A couple of months ago I moved to Davis, a small college town in northern California. I didn’t know anyone here and while that didn’t freak me out too much, it was hard to leave behind all the people and places I loved down in Long Beach. Yelp is great for finding local reviews of places, but in smaller communities such as Davis, the reviews may be few.
Enter Davis Wiki, the world’s largest community wiki.* Started by two UC Davis students, the Davis Wiki is a compendium of information on all things Davis. Looking for free wifi? Check the wiki. Need information on the apartment complex where you’ll be living for a year? Go to the wiki. According to their figures, 1 in 6 Davis residents use DavisWiki, which, for a town of more than 60,000 people, is impressive. Even more impressive is that 1 in 7 Davisites contribute content to the wiki.
Personally, I’m amazed by the wealth of knowledge that’s available on the DavisWiki. I have used it to find businesses, community centers, gossipy items and general information about the town. In June the wiki got nationwide press for its coverage of the “Crying Girl” scam artist who has been conning locals for nearly a year. I think I spotted the girl recently, but I wouldn’t have known about her if it wasn’t for DavisWiki.
What’s really exciting is what the DavisWiki has started: a movement to encourage communities to set up their own wikis, allowing them to pool their knowledge into an online resource. Philip Neustrom and Mike Ivanov, founders of the DavisWiki, have started LocalWiki, a San Francisco-based non-profit organization. Their mission is to “create the specialized open-source software that makes the new media possible, establish and guide deployment in several “pilot” communities, and experiment with models for replicating and sustaining many more successful local wikis.” They recently received a grant of $350,000 to help them achieve this mission, which is pretty freakin’ awesome. But they still need $25,000 to get trainers and coordinators into the communities that need help setting up wikis of their very own.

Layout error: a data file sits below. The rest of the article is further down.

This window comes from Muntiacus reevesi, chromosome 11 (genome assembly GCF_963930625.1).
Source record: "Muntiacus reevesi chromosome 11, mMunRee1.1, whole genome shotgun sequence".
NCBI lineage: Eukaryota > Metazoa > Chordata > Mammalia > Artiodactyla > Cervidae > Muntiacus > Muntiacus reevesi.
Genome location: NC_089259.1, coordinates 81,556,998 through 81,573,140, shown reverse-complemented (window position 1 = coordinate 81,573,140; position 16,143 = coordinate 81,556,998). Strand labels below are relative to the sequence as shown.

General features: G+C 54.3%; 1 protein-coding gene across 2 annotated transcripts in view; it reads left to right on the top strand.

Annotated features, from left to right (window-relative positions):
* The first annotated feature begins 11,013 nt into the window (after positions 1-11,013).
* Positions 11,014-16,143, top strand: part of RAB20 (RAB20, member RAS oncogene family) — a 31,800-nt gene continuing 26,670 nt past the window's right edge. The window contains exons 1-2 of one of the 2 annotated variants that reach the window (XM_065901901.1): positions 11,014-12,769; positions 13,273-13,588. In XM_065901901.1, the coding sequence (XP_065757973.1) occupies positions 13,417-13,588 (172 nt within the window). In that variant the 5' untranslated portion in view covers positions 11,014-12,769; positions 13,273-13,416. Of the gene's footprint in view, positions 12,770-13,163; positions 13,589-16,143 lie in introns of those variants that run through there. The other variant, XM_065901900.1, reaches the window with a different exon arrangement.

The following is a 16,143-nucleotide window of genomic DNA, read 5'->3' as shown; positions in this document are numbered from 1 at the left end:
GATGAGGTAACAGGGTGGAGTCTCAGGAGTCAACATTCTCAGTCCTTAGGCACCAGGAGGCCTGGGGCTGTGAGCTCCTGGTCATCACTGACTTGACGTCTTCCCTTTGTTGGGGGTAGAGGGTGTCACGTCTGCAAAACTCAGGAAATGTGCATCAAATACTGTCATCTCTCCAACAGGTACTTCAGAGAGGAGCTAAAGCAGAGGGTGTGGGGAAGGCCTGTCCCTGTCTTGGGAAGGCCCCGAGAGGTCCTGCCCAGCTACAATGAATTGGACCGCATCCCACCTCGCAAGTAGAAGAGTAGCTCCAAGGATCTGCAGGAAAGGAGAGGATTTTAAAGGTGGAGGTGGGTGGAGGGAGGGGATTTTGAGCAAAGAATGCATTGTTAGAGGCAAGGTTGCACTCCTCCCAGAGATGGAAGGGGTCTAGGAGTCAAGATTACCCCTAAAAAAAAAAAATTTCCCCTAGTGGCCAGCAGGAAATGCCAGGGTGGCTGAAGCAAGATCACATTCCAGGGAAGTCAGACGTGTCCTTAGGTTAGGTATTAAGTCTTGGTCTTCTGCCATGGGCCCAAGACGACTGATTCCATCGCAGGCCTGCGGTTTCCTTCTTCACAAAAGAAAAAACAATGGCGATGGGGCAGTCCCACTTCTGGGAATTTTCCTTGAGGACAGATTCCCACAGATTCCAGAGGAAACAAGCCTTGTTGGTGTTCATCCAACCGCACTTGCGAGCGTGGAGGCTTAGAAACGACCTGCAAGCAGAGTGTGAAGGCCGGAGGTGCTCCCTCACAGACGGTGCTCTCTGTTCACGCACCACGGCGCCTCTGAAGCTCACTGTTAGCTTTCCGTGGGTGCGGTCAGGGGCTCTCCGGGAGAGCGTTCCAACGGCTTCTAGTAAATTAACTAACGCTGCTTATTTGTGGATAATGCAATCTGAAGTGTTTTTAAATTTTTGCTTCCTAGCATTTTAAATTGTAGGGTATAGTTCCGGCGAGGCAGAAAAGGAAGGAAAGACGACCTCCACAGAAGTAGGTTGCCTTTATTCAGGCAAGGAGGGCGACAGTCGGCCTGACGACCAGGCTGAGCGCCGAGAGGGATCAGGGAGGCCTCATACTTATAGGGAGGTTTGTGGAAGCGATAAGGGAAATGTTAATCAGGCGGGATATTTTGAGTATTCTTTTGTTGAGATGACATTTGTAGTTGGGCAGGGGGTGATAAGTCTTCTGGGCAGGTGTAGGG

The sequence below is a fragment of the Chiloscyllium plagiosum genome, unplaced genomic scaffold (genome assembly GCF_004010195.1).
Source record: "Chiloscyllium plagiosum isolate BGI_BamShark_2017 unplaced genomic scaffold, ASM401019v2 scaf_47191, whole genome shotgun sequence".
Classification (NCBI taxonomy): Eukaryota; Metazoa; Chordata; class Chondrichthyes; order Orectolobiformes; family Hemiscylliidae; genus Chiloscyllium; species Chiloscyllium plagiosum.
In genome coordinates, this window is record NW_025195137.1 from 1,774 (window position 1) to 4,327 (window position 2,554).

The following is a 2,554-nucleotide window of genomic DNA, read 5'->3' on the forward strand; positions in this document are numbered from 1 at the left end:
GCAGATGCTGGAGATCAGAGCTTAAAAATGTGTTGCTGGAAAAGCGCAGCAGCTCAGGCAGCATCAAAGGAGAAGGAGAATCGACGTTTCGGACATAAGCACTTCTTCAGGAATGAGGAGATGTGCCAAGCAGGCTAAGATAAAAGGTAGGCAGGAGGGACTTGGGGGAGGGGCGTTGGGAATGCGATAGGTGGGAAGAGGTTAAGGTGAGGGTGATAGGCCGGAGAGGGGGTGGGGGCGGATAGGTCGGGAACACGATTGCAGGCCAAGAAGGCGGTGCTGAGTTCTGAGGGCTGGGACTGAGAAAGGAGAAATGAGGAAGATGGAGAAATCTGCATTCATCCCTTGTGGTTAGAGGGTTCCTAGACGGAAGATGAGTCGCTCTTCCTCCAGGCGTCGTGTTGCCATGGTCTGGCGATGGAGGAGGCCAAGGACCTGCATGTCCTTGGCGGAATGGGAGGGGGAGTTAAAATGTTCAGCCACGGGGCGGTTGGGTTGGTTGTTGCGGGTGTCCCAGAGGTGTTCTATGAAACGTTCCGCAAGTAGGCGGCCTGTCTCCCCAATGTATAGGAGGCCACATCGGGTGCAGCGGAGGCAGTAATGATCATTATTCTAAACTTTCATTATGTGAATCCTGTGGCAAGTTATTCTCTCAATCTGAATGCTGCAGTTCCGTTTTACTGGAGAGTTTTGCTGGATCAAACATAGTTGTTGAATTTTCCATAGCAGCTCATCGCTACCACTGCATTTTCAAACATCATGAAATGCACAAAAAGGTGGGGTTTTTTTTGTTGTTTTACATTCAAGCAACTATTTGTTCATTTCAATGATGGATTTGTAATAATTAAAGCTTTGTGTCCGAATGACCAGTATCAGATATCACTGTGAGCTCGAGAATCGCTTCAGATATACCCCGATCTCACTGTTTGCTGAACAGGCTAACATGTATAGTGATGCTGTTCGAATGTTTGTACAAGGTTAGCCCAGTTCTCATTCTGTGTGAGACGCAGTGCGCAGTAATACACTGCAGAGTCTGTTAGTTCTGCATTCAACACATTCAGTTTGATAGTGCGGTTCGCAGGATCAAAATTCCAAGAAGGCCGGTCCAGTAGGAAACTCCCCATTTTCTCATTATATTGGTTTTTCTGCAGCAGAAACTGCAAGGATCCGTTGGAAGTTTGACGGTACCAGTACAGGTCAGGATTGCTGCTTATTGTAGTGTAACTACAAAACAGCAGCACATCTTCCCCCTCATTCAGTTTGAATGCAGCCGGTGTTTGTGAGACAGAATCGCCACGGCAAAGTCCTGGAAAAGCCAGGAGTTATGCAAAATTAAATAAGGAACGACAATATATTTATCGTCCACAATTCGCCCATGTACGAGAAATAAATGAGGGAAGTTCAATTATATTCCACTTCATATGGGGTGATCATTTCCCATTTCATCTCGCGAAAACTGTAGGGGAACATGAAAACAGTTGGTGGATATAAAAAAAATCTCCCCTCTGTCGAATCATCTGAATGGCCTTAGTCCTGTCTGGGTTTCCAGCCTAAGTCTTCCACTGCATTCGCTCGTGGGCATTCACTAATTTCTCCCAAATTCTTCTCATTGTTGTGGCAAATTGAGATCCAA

It used to be you could go to the corner store or the barber shop to hear the latest neighborhood news. It was easy to ask the kindly lady across the street what veterinarian she preferred for her ten cats. Nowadays, it can be very hard to connect with others, especially when you’re new in town.
That’s why building community wikis is so important. Yes, Yelp is great – I’m a huge fan – but a wiki goes beyond what Yelp can do and does it all for free. There aren’t any ads or paid sponsors – just good ol’ fashioned helpful information. And all of that helpful information is written by the people who live there.
Pledge to LocalWiki if you can. Or just go find out about a wiki in your own neighborhood, and contribute something – maybe your opinion of the recreation center, a review of a new restaurant, or your insights on local politics. It’s a whole new way to give back to your community.
*For those of you unfamiliar with the term, a “wiki” is a website that allows multiple users to collaborate in creating the site. This collaboration covers everything from navigation to content, but in most instances the main focus is on adding and editing the site’s content. The name wiki comes from the Hawaiian word for “quick”.